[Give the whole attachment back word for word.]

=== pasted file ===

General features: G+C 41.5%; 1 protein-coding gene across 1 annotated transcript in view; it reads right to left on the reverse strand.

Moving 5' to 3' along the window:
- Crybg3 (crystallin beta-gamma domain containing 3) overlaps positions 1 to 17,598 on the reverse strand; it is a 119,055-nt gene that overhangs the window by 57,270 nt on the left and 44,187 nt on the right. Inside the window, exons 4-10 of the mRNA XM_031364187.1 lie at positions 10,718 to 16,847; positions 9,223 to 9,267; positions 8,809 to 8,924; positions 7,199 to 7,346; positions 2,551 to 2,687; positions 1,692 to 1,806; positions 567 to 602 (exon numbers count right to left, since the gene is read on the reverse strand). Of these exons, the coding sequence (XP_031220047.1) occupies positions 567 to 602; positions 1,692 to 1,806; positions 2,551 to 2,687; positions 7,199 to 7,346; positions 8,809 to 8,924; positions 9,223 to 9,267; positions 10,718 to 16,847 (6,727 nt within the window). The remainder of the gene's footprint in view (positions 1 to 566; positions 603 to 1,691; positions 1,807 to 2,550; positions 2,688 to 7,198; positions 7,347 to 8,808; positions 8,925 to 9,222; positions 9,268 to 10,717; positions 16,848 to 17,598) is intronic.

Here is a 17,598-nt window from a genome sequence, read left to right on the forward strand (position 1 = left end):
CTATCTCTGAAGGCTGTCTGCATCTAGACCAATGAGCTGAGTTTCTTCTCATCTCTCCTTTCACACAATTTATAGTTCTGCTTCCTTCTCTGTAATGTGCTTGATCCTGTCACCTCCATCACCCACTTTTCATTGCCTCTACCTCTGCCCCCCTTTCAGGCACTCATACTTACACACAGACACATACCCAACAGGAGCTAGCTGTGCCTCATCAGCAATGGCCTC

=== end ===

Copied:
General features: G+C 41.5%; 1 protein-coding gene across 1 annotated transcript in view; it reads right to left on the reverse strand.

Moving 5' to 3' along the window:
- Crybg3 (crystallin beta-gamma domain containing 3) overlaps positions 1 to 17,598 on the reverse strand; it is a 119,055-nt gene that overhangs the window by 57,270 nt on the left and 44,187 nt on the right. Inside the window, exons 4-10 of the mRNA XM_031364187.1 lie at positions 10,718 to 16,847; positions 9,223 to 9,267; positions 8,809 to 8,924; positions 7,199 to 7,346; positions 2,551 to 2,687; positions 1,692 to 1,806; positions 567 to 602 (exon numbers count right to left, since the gene is read on the reverse strand). Of these exons, the coding sequence (XP_031220047.1) occupies positions 567 to 602; positions 1,692 to 1,806; positions 2,551 to 2,687; positions 7,199 to 7,346; positions 8,809 to 8,924; positions 9,223 to 9,267; positions 10,718 to 16,847 (6,727 nt within the window). The remainder of the gene's footprint in view (positions 1 to 566; positions 603 to 1,691; positions 1,807 to 2,550; positions 2,688 to 7,198; positions 7,347 to 8,808; positions 8,925 to 9,222; positions 9,268 to 10,717; positions 16,848 to 17,598) is intronic.

Here is a 17,598-nt window from a genome sequence, read left to right on the forward strand (position 1 = left end):
CTATCTCTGAAGGCTGTCTGCATCTAGACCAATGAGCTGAGTTTCTTCTCATCTCTCCTTTCACACAATTTATAGTTCTGCTTCCTTCTCTGTAATGTGCTTGATCCTGTCACCTCCATCACCCACTTTTCATTGCCTCTACCTCTGCCCCCCTTTCAGGCACTCATACTTACACACAGACACATACCCAACAGGAGCTAGCTGTGCCTCATCAGCAATGGCCTC